About the HCoC
Adopted in 2002, the Hague Code of Conduct against Ballistic Missile Proliferation (HCoC) is a politically binding instrument aiming to limit the proliferation of weapons of mass destruction (WMD) delivery vehicles. Composed of a set of transparency and confidence-building measures, the HCoC is the only existing multilateral instrument to focus on WMD delivery vehicles. The HCoC has reached 143 subscribing states (December 2022) vs 93 at its inception.
When subscribing to the HCoC, states commit to abide by a set of UN treaties and international conventions on space security; to produce an annual declaration regarding ballistic missile capacities and national policy on non-proliferation and disarmament treaties and instruments; and to deliver pre-launch notifications prior to any missile or space launch. Documents are uploaded onto a dedicated online platform managed by Austria, which acts as the HCoC Immediate Central Contact (Executive Secretariat). Subscription to the HCoC is free of charge.
While subscribing states are asked to exercise ‘maximum restraint’ in the development of ballistic capacities, they are proscribed neither from possessing ballistic missiles nor from pursuing space launch activities. In return, subscribing to the HCoC enables states to gain access to information shared by other subscribing states, and to display their political commitment to non-proliferation and disarmament.
Caribbean states have regularly joined the HCoC since its adoption in 2002, showing a steady interest in the Code. But despite this, the current level of subscription remains low, with half of the 16 Caribbean states having signed it.
The low subscription rate is partly explained by concerns about possible administrative costs and a low priority granted to missile proliferation issues. However, the Caribbean – as an important transit and financial hub, that has difficulties curbing illegal trafficking of arms and assets, and given the importance of a secure access to space data – would benefit from an enhanced focus on the HCoC.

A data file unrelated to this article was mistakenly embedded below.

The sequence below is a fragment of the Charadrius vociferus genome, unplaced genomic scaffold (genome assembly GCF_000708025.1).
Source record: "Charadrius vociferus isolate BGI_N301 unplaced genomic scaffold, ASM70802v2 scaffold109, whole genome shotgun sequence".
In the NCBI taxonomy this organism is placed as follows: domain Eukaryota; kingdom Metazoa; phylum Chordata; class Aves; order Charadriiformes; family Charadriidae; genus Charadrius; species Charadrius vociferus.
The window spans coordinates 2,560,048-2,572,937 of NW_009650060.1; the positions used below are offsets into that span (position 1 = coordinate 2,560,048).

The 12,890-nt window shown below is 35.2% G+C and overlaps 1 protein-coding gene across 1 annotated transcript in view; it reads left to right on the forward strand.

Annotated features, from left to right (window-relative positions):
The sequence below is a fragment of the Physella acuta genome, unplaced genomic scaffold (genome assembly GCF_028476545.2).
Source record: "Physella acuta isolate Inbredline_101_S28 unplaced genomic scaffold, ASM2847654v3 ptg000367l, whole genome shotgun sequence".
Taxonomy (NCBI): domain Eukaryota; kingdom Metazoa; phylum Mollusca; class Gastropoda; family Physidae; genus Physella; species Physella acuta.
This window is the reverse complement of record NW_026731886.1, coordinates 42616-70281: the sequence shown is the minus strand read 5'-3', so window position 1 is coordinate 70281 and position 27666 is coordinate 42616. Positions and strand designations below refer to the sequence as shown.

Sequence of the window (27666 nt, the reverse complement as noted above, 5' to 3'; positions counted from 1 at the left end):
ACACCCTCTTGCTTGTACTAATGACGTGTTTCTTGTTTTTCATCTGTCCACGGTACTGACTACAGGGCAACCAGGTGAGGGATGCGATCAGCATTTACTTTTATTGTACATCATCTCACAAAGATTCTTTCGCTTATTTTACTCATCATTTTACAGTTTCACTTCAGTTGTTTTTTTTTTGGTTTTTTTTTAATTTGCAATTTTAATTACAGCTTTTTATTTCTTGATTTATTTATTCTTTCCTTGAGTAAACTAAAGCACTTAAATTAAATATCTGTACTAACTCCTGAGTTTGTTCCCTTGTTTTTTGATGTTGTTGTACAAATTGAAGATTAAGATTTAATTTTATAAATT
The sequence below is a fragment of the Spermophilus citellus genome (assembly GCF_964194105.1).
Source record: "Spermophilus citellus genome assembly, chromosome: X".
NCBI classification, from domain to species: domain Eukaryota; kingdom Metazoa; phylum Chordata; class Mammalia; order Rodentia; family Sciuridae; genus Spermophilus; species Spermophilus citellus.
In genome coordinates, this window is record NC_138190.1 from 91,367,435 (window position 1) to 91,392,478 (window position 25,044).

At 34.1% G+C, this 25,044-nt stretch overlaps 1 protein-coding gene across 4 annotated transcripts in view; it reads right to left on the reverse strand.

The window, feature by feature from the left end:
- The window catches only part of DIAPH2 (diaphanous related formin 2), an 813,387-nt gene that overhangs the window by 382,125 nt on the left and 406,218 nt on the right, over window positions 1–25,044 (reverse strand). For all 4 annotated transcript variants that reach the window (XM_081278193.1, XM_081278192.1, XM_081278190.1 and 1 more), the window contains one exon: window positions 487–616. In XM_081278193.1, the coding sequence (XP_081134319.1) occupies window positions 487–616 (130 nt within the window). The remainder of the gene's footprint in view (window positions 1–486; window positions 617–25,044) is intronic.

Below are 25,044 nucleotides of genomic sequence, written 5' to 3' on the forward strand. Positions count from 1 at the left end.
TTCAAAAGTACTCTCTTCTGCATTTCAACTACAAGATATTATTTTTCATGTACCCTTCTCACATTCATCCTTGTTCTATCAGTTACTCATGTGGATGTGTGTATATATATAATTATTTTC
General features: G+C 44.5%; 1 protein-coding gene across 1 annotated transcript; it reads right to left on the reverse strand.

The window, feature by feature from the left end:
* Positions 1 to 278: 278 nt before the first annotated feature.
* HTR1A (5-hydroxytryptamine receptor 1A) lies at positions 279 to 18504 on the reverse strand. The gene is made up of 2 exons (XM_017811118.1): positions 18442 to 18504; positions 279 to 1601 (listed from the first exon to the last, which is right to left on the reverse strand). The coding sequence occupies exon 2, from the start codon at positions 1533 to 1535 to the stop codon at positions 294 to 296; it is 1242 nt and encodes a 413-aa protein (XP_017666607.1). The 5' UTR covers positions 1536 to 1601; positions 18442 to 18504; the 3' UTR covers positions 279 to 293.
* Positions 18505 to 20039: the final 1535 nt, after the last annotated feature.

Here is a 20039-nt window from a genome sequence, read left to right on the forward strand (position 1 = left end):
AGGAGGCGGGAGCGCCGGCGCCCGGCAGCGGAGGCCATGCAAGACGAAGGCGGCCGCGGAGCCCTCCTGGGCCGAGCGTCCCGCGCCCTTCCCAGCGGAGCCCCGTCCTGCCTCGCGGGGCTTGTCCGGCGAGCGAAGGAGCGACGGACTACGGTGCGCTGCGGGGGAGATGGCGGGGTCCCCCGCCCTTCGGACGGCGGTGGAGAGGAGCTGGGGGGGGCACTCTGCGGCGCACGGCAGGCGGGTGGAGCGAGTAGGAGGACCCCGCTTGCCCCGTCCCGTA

The limited commitments of the Code can be attractive for states with limited resources but a political will to show their support to global non-proliferation efforts.
Authors: Lauriane Héau and Emmanuelle Maitre
Regional interest in the HCoC
The threat posed by ballistic systems in the Caribbean1 today is very low, as no regional actor possesses a missile arsenal. These circumstances may explain the limited level of subscription to the HCoC (8 out of 16 states as of December 2022). But while a number of states have yet to formally subscribe to the Code, overall support by the region for this instrument can be observed.
Firstly, it should be noted that the rate of HCoC subscription by Caribbean states has steadily increa-sed since its inception, with Saint Vincent and the Grenadines joining in 2020 and Saint Kitts and Nevis in 2014.
Secondly, Caribbean states have consistently supported the United Nations General Assembly (UNGA) resolutions in support of the HCoC. Thus, seven non-subscribing states have voted in favour of all ten resolutions adopted since 2004. Cuba remains the only state to consistently abstain and to voice its scepticism vis-à-vis the Code.
Regional attention paid to disarmament and the non-proliferation of WMD
While the question of WMD proliferation may appear remote to countries that have no capabilities and are not directly threatened by these systems, Caribbean states are relatively well involved in the implementation of disarmament and non-proliferation norms. The priority for the region has historically been the fight against nuclear weapons, having witnessed the risk of nuclear war since the Cuban missile crisis in 1962, in the midst of the Cold War. The rejection of nuclear weapons was set in stone with the adoption of the Treaty of Tlatelolco in 1967; as well as a general rejection of nuclear deterrence as a way to address conflicts in the international system. This position is demonstrated by the support provided by many Caribbean states to the recently adopted Treaty on the prohibition of nuclear weapons (TPNW).
Caribbean states also largely participate in international efforts to stem proliferation, with a quasi-universal participation to the chemical (CWC) and biological (BWC) weapons conventions as well as the Comprehensive Nuclear Test Ban Treaty (CTBT). Eight Caribbean states support the Proliferation Security Initiative and all states have submitted at least an initial report to the 1540 Committee. Efforts could be pursued by nominating points of contact systematically as part of the implementation of Resolution 1540 or by drafting national action plans. CARICOM is especially active in assisting states in implementing their non-proliferation obligations.2 Taking up these international commitments has been done while recognising the specific proliferation challenges the region is facing (see box). Most states of the region therefore perceive non-proliferation agreements as matching their national interests and their ambitious disarmament policies. But they are also aware of the potential problems they may face on the ground in implementing their commitments. Thus, subscription to the HCoC is appreciated according to the specific WMD proliferation challenges in the region.